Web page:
March 11, 2009 5:37 PM
Headhunters Have Layoffs, Too
Posted by Zach Lowe
It was early 2007 when Tony Obst decided to leave an established recruiting firm and launch his own business with a focus on placing associates. He was having lots of success at Stofsky & Schiller Legal Search, and he felt ready to break out on his own, especially if it meant keeping 100 percent of his placement fees.
Two years later, Obst, a lawyer, is spending lots of time at home in New Jersey. He's out of the recruiting business and looking for a job. Over the recent holiday season, he sublet his office space, shut off his office phone line, and took down his firm's Web page.
"The associate market just froze," Obst says. "It was devastating."
The headhunting industry is experiencing its most violent retrenchment in recent history, with shops huge and small laying off headhunters or watching as recruiters hard up for commissions simply leave the business. Those that remain are retooling their practice to focus exclusively on partners and firm mergers, leaving thousands of laid-off associates with fewer recruiters to turn to for help.
"I've never seen anything like this before," says Mark Henley, who founded Smythe Masterson & Judd in 1980. Smythe has reduced its headhunting staff from 14 to 5--a process Henley says he began in 2007--and does almost no work with associates. The result, he says, is that the firm had its highest ever profits-per-headhunter in 2008.
Major, Lindsey & Africa recently laid off about 10 percent of its headhunters--15 people--and a larger percentage of its staff, says Jonathan Lindsey, managing partner of the New York office. A majority of those recruiters focused on associates, Lindsey says. Mestel & Company laid off an "insignificant" number of associate headhunters and is retraining the rest to handle partner placements, says Lynn Mestel, the company's president and founder.
Sivin Tobin Associates, founded in 1994, cut its headhunter staff in half--from ten to five, says cofounder Eric Sivin. (The firm did make one recent addition: they hired Leslie Bodner, former head of partner recruiting at Heller Ehrman, to open a Bay Area office.)
"We've had some associate recruiters move on," Sivin says. "We have to devote more of our resources to partners."
Reports of layoffs and attrition are coming from everywhere, says Marina Sirras, head of Marina Sirras & Associates in New York and current president of the National Association of Legal Search Consultants (NALSC).
Sirras say some associate recruiters who've held onto their jobs have decided to walk away after their bosses reduced or eliminated their draw (the stipends they receive between commissions). They typically must return a large chunk of the stipend to their firm once they make a placement and earn a commission, Sirras and others say.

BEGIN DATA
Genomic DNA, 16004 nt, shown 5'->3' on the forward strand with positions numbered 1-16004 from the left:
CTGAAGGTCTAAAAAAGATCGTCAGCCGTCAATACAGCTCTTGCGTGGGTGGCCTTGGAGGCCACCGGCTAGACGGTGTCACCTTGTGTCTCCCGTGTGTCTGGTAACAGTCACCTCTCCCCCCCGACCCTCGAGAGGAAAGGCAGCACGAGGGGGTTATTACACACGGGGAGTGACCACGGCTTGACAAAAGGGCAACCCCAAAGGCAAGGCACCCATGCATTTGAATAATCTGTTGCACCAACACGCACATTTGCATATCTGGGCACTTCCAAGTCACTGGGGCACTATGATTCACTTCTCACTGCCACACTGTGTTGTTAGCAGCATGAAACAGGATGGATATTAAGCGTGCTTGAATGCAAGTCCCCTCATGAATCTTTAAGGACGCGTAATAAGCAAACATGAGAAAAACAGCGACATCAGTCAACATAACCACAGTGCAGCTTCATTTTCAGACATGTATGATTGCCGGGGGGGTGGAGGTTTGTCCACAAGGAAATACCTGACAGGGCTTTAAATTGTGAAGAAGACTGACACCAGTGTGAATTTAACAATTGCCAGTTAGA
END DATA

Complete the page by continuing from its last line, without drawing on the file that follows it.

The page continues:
"They were in the red so much because of the draw that I just couldn't keep them," Lianne Stofsky, cofounder of Stofsky & Schiller, says of recruiters who had their draw reduced. "It just wouldn't be good business."
The new focus on partners isn't necessarily a bad thing for associates on the job market, says Joseph Ankus, head of Ankus Consulting in Florida and an executive director of NALSC. The market for associates now is so tight that using a recruiter that carries a hiring fee might cost an associate the slim chance he or she has at landing a good job.
"If they put my fee on their head, they're not even going to get an interview," Ankus says. "That's the first thing I tell associates when they call."
Ankus, who has two other full-time employees in his shop, actually hired someone in recent weeks. So did Sirras, whose Web page lists 13 recruiters, and Michael Lord, who went from two recruiters (himself included) to three in January. Those who are adding realize they are bucking the trend but say they have plucked experienced recruiters who will, they hope, find creative ways to make money in a down economy.
"I knew very well that the economy wasn't good and that it was going to be difficult at times," Lord says of his hire. "But I found someone who really knew what he was doing."
Recruiters say that those who survive this downturn will find fewer competitors around them when the economy recovers.
"The hackers will be weeded out," Ankus says. "This is Darwinism. It's recruiter Darwinism."
As for Obst, he's not coming back. He's applying for jobs at nonprofits, hoping his experience as a volunteer and a lawyer sets him apart from what's sure to be a flood of applicants.
"I am not in the legal search business anymore," he says.Make a comment